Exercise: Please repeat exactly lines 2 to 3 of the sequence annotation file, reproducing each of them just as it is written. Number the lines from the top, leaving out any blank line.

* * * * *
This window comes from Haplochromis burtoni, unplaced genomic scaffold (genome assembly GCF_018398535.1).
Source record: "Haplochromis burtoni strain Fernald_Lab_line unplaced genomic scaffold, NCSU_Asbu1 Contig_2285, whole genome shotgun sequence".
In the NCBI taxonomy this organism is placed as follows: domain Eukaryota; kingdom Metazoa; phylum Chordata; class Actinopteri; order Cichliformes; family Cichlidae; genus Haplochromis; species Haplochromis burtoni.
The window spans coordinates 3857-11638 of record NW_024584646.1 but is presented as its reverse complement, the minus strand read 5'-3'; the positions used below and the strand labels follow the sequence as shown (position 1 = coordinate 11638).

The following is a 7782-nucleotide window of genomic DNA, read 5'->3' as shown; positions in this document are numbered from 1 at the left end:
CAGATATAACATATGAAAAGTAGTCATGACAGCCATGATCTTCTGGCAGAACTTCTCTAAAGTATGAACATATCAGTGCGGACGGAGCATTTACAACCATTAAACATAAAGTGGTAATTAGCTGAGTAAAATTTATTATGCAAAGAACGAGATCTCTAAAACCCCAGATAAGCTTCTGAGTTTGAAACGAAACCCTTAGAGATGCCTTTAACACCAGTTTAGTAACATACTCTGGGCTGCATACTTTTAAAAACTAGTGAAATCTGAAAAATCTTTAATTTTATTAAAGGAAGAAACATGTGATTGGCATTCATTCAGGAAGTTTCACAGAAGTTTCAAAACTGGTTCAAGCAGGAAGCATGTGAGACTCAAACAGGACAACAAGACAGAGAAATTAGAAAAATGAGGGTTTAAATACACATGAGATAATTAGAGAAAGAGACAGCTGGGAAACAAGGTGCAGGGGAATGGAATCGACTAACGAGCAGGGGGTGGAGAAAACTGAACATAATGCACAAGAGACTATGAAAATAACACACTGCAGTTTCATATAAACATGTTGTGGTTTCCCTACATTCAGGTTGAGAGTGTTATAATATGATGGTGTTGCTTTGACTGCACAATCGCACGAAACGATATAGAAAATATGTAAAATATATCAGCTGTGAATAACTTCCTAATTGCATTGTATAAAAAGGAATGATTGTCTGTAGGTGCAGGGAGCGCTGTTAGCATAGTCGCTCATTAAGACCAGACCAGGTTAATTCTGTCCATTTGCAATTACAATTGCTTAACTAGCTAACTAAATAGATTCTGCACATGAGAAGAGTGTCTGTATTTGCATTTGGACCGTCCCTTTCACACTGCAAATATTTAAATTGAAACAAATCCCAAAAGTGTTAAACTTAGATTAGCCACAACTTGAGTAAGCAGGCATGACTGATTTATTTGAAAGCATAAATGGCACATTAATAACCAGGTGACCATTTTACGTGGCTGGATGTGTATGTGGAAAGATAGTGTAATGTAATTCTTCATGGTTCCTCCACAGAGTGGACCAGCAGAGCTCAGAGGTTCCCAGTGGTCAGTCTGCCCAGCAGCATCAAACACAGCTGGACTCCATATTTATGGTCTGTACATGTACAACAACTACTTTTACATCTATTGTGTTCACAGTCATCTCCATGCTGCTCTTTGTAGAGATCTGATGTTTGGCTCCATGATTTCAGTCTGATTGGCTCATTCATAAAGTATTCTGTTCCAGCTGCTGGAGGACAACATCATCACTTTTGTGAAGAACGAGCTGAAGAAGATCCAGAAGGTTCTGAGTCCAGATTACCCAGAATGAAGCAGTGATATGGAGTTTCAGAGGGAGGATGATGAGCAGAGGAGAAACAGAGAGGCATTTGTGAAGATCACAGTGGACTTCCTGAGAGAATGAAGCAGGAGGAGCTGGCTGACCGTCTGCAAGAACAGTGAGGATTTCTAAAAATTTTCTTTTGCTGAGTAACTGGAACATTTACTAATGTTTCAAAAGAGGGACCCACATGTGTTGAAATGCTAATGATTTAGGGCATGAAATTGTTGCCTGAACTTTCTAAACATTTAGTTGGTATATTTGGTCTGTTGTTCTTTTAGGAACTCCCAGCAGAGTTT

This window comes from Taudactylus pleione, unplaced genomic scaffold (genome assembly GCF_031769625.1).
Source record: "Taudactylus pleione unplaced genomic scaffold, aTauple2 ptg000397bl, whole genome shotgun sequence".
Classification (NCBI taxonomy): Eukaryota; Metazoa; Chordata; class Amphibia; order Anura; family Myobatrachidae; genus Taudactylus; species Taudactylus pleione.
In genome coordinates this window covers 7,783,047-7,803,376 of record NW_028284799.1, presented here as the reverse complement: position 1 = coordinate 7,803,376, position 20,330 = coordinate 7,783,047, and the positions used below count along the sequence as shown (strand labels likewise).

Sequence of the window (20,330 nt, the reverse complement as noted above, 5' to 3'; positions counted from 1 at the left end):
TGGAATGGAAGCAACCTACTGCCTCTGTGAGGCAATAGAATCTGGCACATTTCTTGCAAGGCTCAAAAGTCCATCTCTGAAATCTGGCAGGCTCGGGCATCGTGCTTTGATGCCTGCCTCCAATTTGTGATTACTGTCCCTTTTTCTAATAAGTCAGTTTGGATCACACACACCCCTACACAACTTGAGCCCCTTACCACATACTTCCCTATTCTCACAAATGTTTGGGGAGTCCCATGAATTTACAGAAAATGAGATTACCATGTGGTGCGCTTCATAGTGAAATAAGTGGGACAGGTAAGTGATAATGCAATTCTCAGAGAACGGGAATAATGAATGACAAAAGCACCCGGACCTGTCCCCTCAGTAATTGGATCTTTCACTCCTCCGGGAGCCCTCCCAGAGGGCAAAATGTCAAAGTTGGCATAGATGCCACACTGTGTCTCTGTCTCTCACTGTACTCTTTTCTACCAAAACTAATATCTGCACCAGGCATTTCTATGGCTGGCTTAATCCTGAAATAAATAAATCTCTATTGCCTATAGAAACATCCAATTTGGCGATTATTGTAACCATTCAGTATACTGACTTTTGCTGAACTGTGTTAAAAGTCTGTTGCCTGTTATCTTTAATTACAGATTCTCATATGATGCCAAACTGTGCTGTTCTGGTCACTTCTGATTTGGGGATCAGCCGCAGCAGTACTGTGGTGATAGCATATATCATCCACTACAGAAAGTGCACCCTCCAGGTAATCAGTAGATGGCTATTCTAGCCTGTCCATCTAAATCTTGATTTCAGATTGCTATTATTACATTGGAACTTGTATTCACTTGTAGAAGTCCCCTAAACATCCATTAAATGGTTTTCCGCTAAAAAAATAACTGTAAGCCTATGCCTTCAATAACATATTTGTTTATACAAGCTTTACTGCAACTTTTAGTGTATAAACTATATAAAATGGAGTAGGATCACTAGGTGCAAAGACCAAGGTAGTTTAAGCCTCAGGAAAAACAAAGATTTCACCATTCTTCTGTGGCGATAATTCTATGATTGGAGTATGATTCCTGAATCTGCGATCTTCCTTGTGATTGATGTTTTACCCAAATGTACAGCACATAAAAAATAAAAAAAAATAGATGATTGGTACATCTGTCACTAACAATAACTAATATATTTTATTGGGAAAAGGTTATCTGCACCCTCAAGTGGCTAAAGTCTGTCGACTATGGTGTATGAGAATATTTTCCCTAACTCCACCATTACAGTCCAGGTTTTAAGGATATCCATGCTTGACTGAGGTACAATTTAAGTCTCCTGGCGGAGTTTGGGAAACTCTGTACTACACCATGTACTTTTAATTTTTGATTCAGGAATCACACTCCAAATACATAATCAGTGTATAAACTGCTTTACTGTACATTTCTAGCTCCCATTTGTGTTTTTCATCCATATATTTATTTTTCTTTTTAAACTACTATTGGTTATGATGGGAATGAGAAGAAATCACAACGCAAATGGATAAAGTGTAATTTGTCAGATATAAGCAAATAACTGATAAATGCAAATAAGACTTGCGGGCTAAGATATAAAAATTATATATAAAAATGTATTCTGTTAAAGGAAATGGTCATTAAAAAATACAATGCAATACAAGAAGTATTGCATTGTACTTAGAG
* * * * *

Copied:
Source record: "Haplochromis burtoni strain Fernald_Lab_line unplaced genomic scaffold, NCSU_Asbu1 Contig_2285, whole genome shotgun sequence".
In the NCBI taxonomy this organism is placed as follows: domain Eukaryota; kingdom Metazoa; phylum Chordata; class Actinopteri; order Cichliformes; family Cichlidae; genus Haplochromis; species Haplochromis burtoni.